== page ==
In just a few days we’ll be jetting off for Kuala Lumpur, Malaysia as Bell will be consulting on the Malaysian Study on Ageing for a week. We frequently plan vacations around work and since it’s not very often we get the opportunity to travel in Asia, we decided to do the same this time. After a week in KL we plan to fly to the island of Borneo and travel there for around 12 days. So what goes into planning a trip to Malaysia?
Plan a Malaysia Itinerary
First off, you need to decide if you want to cram as much as possible into your trip, do not much more than sit on the beach and drink mojitos, or travel slow and combine sightseeing and relaxing. We prefer the 3rd option here. By traveling slow we save money, time, argue less and gain a more thorough understanding of the culture we’re experiencing.
Endangered Animals in Borneo
Borneo is the world’s 3rd largest island and is made up of 3 countries. The southern part of the island belongs to Indonesia and most of the north belongs to Malaysia, with the tiny and wealthy independent nation of Brunei constituting a small portion of the island as well. We ultimately decided that it would be special to see Orangutang and proboscis monkeys in the wild, both of which are endangered species. Borneo suited these wishes as our primate cousins, orangutangs, can only be found in the wild in either Borneo or the Indonesian island of Sumatra. And the extremely strange looking long nose proboscis monkey is completely native to Borneo.
Malaysian Borneo: Sabah and Sarawak
Constituting about 25% of Borneo, the Malaysian part is divided into 2 provinces, Sabah and Sarawak. Through research we discovered that Sabah is better suited for tourists because the infrastructure is more developed. So its capital of Kota Kinabalu makes an excellent starting point to fly into from Borneo. Hotel prices are also very good for the quality and tours to see orangutangs and proboscis monkeys can be booked either before your departure or upon arrival. As we are not visiting during the busiest time (February-March), it’s less important we book ahead so we can wing our tours a bit.
Health and Safety in Malaysia
Health and safety are important when traveling and the tropical forests of Borneo fall into a risk category for malaria. All it takes is one bite from an infected mosquito so we’ve been advised by a Malaysian doctor that it’s a good idea to take them. There are several types of malaria tablets, ranging in price, so if you’re traveling to a risk area, talk to your doctor about which is right for you (cue American TV drug ads…talk to your drug dealer today). There is a weekly tablet you can take called Lariam, but if you aren’t the most stable person in the world, it’s not advisable you go with that option. So just say no, Kanye West.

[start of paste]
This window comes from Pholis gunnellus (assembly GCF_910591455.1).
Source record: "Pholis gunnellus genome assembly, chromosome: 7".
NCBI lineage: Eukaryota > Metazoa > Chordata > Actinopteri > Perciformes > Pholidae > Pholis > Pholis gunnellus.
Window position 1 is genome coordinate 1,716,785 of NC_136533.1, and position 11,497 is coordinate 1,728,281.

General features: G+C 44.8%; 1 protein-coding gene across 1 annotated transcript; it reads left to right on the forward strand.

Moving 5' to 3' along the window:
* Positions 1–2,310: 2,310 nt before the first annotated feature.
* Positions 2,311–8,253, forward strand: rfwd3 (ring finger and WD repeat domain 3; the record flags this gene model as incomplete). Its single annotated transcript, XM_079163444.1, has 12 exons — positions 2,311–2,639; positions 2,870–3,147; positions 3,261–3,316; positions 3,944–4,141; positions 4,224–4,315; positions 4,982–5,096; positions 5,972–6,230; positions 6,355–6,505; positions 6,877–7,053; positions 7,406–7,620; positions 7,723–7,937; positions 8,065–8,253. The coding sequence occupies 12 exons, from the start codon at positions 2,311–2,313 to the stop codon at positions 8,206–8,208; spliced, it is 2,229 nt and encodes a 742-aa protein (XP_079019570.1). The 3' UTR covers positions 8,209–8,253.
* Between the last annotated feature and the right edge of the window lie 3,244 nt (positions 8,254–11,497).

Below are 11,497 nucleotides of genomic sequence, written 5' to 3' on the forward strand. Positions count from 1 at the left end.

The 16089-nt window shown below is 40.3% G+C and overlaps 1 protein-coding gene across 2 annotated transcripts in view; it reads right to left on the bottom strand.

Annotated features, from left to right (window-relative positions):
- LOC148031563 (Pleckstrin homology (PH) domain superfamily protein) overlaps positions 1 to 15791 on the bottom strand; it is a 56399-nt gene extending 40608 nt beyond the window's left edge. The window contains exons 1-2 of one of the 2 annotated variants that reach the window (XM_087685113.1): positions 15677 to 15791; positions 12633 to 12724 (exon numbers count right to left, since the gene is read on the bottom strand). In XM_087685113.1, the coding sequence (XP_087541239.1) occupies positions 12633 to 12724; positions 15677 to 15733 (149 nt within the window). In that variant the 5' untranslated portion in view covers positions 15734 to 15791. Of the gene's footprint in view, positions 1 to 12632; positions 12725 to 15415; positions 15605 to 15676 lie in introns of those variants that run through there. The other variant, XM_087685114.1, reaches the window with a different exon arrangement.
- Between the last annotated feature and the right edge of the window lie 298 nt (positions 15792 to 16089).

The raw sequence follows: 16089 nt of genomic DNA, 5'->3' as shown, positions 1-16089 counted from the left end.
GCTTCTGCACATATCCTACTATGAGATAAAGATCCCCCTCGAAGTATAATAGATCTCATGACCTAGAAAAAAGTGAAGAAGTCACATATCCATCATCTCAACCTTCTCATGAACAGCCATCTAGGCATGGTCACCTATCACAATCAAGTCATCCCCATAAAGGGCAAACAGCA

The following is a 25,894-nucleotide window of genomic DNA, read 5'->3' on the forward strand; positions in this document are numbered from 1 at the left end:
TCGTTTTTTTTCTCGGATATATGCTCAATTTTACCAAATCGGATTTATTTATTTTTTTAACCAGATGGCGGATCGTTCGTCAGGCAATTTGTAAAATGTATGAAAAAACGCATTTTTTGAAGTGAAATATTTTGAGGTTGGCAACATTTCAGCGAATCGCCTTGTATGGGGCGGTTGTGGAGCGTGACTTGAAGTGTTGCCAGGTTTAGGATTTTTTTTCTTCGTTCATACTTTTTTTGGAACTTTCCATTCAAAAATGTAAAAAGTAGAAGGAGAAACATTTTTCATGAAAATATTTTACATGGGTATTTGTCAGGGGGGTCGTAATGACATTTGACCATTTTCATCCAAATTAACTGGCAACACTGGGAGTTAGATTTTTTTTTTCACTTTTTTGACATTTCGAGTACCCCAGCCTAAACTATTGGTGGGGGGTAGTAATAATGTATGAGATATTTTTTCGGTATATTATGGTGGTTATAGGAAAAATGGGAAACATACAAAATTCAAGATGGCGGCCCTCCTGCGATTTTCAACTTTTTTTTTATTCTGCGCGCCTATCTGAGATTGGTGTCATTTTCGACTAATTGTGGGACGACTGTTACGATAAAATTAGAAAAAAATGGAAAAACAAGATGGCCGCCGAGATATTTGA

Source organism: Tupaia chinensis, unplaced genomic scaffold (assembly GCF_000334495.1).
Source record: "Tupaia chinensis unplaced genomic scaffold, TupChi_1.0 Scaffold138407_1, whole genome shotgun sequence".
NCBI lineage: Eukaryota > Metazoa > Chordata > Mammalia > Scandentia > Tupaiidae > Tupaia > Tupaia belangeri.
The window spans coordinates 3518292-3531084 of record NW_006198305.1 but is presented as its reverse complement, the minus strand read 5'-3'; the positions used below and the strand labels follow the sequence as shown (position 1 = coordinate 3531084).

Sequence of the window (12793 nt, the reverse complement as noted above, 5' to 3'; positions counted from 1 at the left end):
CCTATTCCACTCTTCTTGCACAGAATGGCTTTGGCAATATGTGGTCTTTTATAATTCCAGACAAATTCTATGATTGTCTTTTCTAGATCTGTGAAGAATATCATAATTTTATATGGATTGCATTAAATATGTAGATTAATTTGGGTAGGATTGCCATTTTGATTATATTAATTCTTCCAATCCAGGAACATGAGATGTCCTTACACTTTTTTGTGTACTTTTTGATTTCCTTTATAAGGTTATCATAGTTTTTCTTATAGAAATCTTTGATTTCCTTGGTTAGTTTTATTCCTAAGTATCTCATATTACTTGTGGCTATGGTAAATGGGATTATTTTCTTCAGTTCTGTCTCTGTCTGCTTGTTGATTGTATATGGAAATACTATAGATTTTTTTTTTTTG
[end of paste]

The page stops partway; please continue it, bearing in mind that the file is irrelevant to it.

Bell and I frequently roll the dice and skip travel insurance when city hopping Europe. But trekking through jungles and rivers and potentially hiking one of the steepest mountains in the region, Mount Kinabalu, ain’t city hopping Europe, where possibly our biggest threat is getting too intoxicated and falling off a bar stool. In the event something bad happens in the jungle, we might have to be choppered out. If that’s the case, you definitely want an insurance company picking up that tab!
Travel insurance from WorldNomads is available to people from 140 countries. It’s designed for adventurous travelers with cover for overseas medical, evacuation, baggage and a range of adventure sports and activities. You can buy and make claims online, even after you’ve left home.
Consider Visiting Brunei and Indonesia
As they are also located on the island, we are definitely open to possibly visiting Brunei and Indonesia. But since Indonesia is so large, and our time is limited, we are probably leaning towards just spending a few days in Brunei. And based on our belief in slow travel, we might not even venture down to the Sarawak portion of Borneo, let alone the Indonesian part. But once we arrive we’ll learn more so it’s good to keep options open!